If possible, use a standing desk when you’re presenting. Alternatively, position your camera or laptop at eye level.
For virtual presentations where you have to sit down, lean forward (don’t slouch!) as if you’re talking to someone in real life. This position makes your audience feel more connected to you.
6. Don’t waste people’s time by presenting for too long
Have you noticed how webinars or online demos seem longer than face-to-face presentations?
It pays to be more mindful of the length of your talk, and you also have to consider time for Q and A.
Kevin Daum, bestselling author of Marketing for Dummies, suggests that each presentation slide should represent about 3 to 4 minutes of your material.
While planning and designing your presentation, limit one or two key points for each slide and use visuals to convey the most notable points.
Speaking of visuals, this brings us to the next tip.
7. Do use visuals
Whether it’s offline or online, the best presentations include eye-catching visuals.
But here’s the caveat – you can’t just put too many visuals in your presentation. You have to be thoughtful about how you use infographics, charts, graphs, photographs, and other data visualization techniques in your virtual presentation.
Before you add an image or illustration to your presentation slides, Tamsen Webster, keynote business speaker, and presentation strategist, recommends the following questions to ask yourself:
- Do they reinforce the key points?
- Are they leveraging what visuals do better than words? (pictures, processes, visualized data, etc.)
Webster further suggests that your presentation slide should orient your audience to your Big Idea.
Another best practice when adding visuals to your presentations is using the squint test by Duarte, a presentation design agency.
Here’s what they mean with the squint test:
“When you squint your eyes at the screen (as if you needed glasses to see it), ask yourself ‘what’s popping?’ If the text, graphic, or chart you want to pop isn’t doing so, you need to adjust your design.”
The Duarte team recommends using graphics, color, font size, font type, or italics to guide your viewer’s eye to the most critical part of your slide.
8. Don’t be stiff
With virtual presentations, looking stiff will further disengage your audience.
Create a sense of connection by moving your hands and arms while having high energy levels at the same time. For example, Webster suggests that moving your hand gestures “up” into the camera view helps build connection.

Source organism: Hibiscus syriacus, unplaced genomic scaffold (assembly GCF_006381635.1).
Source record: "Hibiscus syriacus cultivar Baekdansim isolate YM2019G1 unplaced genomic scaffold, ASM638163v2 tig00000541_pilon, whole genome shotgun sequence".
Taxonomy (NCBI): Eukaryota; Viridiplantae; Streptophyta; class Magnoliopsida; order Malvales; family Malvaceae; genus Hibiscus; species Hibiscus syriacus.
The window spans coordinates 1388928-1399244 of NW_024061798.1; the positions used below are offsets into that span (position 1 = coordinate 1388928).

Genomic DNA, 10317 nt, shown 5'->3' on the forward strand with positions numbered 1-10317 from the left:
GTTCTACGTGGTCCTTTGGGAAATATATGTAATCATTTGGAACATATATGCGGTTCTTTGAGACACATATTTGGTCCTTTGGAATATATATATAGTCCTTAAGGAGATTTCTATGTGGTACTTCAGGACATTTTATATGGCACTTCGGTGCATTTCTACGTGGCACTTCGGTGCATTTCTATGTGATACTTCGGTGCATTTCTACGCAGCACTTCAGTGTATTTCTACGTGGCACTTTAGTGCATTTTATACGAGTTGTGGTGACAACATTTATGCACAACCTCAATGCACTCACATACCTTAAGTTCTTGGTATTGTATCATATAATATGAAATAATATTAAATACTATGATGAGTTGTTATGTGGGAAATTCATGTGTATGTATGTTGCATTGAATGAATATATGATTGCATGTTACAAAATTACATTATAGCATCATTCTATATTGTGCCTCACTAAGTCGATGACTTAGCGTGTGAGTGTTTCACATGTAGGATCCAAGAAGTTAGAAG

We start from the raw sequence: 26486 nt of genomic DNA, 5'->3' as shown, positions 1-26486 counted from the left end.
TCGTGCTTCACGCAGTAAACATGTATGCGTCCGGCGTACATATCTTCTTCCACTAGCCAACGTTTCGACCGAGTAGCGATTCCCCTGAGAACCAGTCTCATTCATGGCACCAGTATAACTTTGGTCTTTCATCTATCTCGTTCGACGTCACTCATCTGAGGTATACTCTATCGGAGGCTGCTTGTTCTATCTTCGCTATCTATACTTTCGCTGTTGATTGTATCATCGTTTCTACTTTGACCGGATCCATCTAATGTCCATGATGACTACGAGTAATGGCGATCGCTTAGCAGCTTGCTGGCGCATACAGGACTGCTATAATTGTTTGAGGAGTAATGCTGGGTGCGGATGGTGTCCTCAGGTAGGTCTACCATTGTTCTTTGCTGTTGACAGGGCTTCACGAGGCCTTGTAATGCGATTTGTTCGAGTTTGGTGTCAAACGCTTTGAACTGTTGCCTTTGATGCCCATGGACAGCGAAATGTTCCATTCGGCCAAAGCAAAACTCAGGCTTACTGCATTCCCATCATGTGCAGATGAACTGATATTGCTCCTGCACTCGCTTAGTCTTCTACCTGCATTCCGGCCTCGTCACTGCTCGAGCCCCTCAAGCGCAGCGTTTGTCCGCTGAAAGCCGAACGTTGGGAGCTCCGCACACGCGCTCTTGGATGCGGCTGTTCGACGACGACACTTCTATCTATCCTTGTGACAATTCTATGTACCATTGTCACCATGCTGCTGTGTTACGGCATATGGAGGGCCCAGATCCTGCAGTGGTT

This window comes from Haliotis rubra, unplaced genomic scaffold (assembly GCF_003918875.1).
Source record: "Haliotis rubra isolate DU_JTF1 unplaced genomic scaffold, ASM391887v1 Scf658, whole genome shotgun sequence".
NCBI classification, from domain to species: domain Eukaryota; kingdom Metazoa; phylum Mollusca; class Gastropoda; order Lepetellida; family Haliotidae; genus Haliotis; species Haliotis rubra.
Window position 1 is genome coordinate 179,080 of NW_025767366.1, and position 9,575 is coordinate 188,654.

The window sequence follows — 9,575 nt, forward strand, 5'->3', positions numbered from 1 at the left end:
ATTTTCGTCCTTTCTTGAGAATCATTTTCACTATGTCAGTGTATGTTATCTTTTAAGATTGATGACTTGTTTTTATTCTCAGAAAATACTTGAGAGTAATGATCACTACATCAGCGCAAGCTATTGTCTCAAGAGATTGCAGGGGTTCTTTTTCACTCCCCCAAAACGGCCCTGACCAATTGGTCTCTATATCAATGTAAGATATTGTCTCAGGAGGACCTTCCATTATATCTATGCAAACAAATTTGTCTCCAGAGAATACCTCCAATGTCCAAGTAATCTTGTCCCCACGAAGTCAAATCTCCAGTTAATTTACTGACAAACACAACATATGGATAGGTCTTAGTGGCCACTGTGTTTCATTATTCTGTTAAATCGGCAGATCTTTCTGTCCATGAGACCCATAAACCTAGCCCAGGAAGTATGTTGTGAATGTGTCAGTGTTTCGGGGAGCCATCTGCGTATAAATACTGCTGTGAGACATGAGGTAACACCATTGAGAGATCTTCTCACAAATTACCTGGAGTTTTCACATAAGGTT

Making more gestures will also help you as a presenter because it channels nervous energy into a more positive experience for you.
9. Do take note of your audience’s cultural background
If you’re presenting to a diverse group of people, get to know them ahead of time in terms of sociocultural preferences, particularly with verbal and nonverbal cues.
For example, if you’re presenting a keynote in English and your audience doesn’t have English as a first language, speak with less accent. Visual aids can also help for these presentations because visuals tend to be universal.
10. Don’t be caught unprepared
There are two aspects of preparation you should care about:
- Prepare yourself by practicing and doing a dry run.
- Prepare your tech.
For the first part, Abrahams recommends a technique called focused practice instead of mentally rehearsing your presentation or flipping your slide decks.
“Focused practice is taking one aspect of your presentation — say, the introduction — and delivering it repeatedly until you become highly familiar and comfortable with it. Next, you move on to another aspect of your presentation, such as transitioning between two specific visual aids,” shares Abrahams.
By doing so, you’ll feel less anxious because you do not have to spend a lot of effort thinking about your entire presentation.
The second aspect of presentation involves ensuring that all of the features of your presentation technology work. For example, if you’re presenting in Zoom and need to record the presentation, find out if the recording feature works during your practice.
Finally, check your microphone, camera, and the platform or feature where your audience can interact with you during or after your presentation.
There’s more to virtual presentations than reading your slides on Zoom
Before you deliver your next virtual presentation, take a step back and figure out the answers to these two questions:
- What’s the Big Idea that I want to communicate to my audience?
- How can I build a genuine connection with the audience?
Once you have clear answers to these questions, your next virtual presentation will likely be more than just reading presentation slides on Zoom. Your audience will feel more engaged with you and get more value from your presentation.
Guest author: Kai Tomboc is currently taking care of content at Piktochart, an easy-to-use design tool that helps you tell your story with the visual impact it deserves. She has written for various SaaS brands and publications like G2. When not engrossed in a book, she’s most likely taming tardigrades.